Ben Chiu is executive director and international curator of the annual Taiwan Designers' Week. On a recent trip to Taipei, Perspective sat down with him to learn about the growing design industry in the region
How did you get involved with Taiwan Designers' Week (TWDW)?
I actually studied industrial design in a different part of the country, in a city called Changhua, and I lived and worked there for ten years before moving back to Taipei in 2009. My [now] business partner and a group of designers were already working on Taiwan Designers' Week and they needed volunteers, so I got involved. I thought it was only going to be for two weeks but… ta-daaa… I'm still here! (he laughs heartily)
Why was the event initially set up back in 2007?
A lot of the designers who were originally involved with TWDW were working in the big computer design companies like ASUS or Acer. I think that they wanted to share concepts and ideas that went beyond, you know, expanding the radius of a laptop, so the first exhibition was born to showcase work by different local talents.
Ten years on, how has Taiwan Designers' Week changed?
In the very beginning, it was simply designers wanting to make an exhibition, but now we have many different events. We have designers who promote their concepts and ideas, and also we have a group of designers who promote their brands or companies, so part of it is more like a trade show, and part of it is more like telling the stories.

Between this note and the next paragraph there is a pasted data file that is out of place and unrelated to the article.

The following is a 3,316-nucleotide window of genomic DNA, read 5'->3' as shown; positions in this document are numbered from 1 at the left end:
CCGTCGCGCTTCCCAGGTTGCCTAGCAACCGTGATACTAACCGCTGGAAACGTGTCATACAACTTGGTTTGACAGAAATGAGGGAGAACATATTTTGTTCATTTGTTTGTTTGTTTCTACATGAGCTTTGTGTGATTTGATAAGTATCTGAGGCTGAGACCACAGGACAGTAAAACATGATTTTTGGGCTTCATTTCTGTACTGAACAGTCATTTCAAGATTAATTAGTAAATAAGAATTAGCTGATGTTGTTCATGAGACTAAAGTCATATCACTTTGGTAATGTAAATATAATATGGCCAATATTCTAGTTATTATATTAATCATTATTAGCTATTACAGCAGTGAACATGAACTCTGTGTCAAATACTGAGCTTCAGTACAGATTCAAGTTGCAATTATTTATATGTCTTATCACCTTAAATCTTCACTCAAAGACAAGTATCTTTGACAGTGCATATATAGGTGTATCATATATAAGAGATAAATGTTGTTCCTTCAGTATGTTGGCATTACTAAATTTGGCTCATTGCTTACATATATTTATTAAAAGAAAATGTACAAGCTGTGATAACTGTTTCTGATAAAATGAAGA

Then, we also have a platform where we select some young talents each year and we promote them. One year we had a pop-up bookstore, and this year we are trying something new by having a guest of honour. We decided to
choose Israel as a country to focus on, and I've been working closely with some Israeli designers, and we will be bringing some really nice pieces across for the show.
How do you think events such as Taiwan Designers' Week has changed the design landscape in Taipei?
Well, for example, before 2007, you really didn't see that many design shops. We actually helped Huashan Creative Park to build up the very first Taiwan designer's shop. So, that's one change, as the public are more interested in design now.
I also think that, whereas 10 years ago designers were simply looking for in-house jobs with big companies, nowadays, young designers are out there making their own products, their own brands… I think that Taiwan Designers' Week has definitely influenced this change in a big way.
Tell us about your involvement with World Design Capital Taipei 2016.
I'm co-ordinating the International Design Week Forum, and I'm really excited about it! We have invited 15 different speakers from previous World Design Capital cities, and also delegates from a range of international design weeks. It's a two-day event, and when I started to plan this, I was thinking, 'There are so many design events in the world now, but why and what benefits do we get from them?'
So, we've made the first day a closed-door event, and I want it to be a platform for us to discuss the challenges we each face when creating our different events, whether they be political or logistical or whatever. I want it to be
a like a big brainstorming event where people will, hopefully, be able to take away great ideas and solutions for future events, and possibly collaboration opportunities too.
Then, the public talk will be the next day and that will be more about design in general and design events throughout the world, and how they work. We want to make a difference for people working in the design industry, not just designers, but the people who organise these events.
This is an excerpt from the "The Design Connector” article from the October 2016 issue of Perspective magazine.
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